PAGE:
Mother-of-Pearl Lacquerware from Korea
April 29–Oct. 23, 2016
Featuring nearly 20 objects, most from the museum’s collection, Mother-of-Pearl Lacquerware from Korea showcases the significance of Korean mother-of-pearl lacquer wares, highlighting aspects of their aesthetics, creation, use and conservation. It will be the first in-depth exhibition in the United States to explore this remarkable subject matter. Organized by the Asian Art Museum.
As a 50th anniversary gift to the museum, the Society for Asian Art has commissioned a major work by Liu Jianhua, one of China’s best-known contemporary ceramic sculpture artists. The work comprises approximately 2,500 pieces of white porcelain formed into letters of the English alphabet and components of Chinese characters, suspended from the ceiling of the second-floor Loggia. The artist provides only the building blocks of words, leaving it to viewers to create meaning. The artwork’s location is especially apropos: the space offers an opportunity for dialogue with the original engraved literary quotations on the Loggia’s walls, dating to the building’s previous incarnation as San Francisco’s Main Library. Organized by the Asian Art Museum.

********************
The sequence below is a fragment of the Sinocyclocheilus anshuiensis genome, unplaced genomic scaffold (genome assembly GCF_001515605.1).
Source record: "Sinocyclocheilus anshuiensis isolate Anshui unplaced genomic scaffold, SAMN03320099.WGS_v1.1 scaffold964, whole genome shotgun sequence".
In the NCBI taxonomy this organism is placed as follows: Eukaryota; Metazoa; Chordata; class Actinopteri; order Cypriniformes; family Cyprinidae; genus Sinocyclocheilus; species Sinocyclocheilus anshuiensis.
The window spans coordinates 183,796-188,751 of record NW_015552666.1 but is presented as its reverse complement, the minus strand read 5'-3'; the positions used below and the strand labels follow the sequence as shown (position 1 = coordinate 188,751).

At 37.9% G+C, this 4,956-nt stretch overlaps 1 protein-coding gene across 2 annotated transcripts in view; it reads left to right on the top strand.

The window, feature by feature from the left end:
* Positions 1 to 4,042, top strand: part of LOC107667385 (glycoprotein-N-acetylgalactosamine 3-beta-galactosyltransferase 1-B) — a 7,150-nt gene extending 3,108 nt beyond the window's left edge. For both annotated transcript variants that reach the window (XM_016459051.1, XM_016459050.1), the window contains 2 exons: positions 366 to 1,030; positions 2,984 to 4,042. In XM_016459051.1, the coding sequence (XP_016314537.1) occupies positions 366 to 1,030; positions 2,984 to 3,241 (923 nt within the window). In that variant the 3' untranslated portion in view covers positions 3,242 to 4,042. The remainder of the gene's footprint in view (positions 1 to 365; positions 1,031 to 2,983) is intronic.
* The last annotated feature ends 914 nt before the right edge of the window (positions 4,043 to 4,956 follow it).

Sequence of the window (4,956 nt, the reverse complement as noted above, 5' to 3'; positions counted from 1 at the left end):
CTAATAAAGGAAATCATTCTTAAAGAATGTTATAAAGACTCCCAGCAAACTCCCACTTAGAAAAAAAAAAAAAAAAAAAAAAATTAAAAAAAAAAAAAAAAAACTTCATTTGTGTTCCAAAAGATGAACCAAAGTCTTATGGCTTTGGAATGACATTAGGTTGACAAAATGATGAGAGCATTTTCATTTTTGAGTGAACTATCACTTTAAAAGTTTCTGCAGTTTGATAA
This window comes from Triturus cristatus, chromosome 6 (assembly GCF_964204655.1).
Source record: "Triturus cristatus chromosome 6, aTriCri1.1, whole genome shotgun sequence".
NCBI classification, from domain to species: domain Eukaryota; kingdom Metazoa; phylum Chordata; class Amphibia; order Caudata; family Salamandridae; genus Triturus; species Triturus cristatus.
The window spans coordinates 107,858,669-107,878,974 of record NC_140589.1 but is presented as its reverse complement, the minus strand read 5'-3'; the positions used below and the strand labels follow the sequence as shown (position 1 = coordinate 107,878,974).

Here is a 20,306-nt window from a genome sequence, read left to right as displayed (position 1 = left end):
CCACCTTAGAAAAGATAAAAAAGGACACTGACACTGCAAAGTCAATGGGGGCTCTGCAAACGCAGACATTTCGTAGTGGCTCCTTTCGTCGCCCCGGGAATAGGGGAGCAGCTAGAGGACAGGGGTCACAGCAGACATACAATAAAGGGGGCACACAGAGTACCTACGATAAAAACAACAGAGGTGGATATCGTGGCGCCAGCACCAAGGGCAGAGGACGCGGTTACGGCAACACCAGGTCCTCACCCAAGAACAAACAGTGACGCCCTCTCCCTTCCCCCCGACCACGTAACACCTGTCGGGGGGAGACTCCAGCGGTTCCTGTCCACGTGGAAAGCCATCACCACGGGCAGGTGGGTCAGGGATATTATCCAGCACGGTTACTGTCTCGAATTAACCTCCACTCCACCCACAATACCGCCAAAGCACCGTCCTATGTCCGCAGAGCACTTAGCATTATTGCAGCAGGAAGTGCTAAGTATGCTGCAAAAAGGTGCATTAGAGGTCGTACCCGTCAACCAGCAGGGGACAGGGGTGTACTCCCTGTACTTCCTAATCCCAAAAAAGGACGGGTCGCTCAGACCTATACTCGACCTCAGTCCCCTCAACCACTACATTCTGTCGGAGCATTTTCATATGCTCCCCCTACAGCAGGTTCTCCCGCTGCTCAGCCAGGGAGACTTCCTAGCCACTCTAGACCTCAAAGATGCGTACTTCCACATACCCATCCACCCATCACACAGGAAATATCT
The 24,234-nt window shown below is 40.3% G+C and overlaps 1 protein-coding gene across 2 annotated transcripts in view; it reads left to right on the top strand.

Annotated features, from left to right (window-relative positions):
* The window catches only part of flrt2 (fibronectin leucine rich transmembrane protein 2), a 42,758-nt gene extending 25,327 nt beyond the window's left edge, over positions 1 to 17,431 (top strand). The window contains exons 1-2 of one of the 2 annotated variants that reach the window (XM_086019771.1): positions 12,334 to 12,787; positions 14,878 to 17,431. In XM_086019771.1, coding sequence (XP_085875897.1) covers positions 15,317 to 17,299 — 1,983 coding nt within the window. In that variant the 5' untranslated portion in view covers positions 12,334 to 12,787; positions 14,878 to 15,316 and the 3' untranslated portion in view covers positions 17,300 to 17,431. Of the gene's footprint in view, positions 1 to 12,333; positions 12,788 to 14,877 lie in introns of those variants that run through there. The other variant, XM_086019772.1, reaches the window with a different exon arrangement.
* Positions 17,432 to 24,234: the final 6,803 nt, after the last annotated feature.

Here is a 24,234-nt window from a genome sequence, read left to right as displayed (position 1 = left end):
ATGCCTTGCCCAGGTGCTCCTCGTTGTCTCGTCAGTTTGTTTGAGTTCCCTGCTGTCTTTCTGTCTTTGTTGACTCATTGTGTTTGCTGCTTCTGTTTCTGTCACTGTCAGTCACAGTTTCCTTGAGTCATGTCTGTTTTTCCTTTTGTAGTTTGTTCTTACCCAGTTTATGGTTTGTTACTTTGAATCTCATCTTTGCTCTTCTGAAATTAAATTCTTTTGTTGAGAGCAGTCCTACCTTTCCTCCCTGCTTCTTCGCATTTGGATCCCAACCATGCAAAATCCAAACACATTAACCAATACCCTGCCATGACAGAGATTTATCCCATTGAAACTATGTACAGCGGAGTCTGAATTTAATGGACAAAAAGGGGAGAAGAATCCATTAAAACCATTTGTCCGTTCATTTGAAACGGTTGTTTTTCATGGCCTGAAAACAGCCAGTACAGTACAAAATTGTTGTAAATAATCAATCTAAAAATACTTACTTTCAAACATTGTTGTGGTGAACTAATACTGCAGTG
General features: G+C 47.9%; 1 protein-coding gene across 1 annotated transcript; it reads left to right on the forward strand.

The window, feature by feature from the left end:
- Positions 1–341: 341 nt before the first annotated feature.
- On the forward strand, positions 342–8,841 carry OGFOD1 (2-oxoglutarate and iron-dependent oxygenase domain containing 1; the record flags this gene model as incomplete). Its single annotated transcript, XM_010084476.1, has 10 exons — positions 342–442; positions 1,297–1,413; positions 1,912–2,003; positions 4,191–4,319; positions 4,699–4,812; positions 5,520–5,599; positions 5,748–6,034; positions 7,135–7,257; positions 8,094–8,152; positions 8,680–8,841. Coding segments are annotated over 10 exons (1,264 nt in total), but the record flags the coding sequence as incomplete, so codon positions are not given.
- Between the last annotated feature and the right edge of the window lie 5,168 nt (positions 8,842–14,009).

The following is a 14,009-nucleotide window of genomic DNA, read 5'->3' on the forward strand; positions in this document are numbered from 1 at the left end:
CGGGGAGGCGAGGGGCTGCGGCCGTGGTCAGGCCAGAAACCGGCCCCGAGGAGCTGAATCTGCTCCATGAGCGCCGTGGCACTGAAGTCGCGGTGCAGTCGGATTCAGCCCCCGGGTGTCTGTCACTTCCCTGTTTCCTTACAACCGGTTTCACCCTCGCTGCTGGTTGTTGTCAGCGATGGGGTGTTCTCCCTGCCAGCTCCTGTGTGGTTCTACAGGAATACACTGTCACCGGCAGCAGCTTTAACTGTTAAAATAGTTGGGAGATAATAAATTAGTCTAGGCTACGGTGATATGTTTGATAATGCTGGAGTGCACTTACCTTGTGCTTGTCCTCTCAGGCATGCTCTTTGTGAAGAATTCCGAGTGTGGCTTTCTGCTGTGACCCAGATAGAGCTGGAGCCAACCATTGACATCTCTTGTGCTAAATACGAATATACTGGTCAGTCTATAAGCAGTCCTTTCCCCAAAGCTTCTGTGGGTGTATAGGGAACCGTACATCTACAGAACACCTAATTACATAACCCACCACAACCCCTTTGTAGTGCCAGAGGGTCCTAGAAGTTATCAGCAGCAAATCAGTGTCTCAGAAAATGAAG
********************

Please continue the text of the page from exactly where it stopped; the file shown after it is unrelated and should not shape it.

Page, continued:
Hidden Gold: Mining Its Meaning in Asian Art
March 4–May 8, 2016
In 2016 the Asian Art Museum will celebrate its 50th anniversary, a “golden” milestone. Hidden Gold: Mining Its Meaning in Asian Art is an exhibition of 50 artworks that together reveal the unique physical and symbolic aspects of gold—qualities that make this precious metal so important in the history of both Asian art and California. Ranging from a Qur’an manuscript to a Daoist ceremonial robe to a Mongolian Buddha bronze sculpture, the artworks reveal specific aspects of gold production and usage across Asia. In addition, an innovative installation including both California gold nuggets and Asian coinage explores how gold is extracted and transformed into money. San Francisco’s position on the world stage—as well as the prominence of Asia and Asian culture in California—stems from the area’s Gold Rush legacy. It’s a history that continues to inform today’s culture in the Golden State. Organized by the Asian Art Museum. Continue reading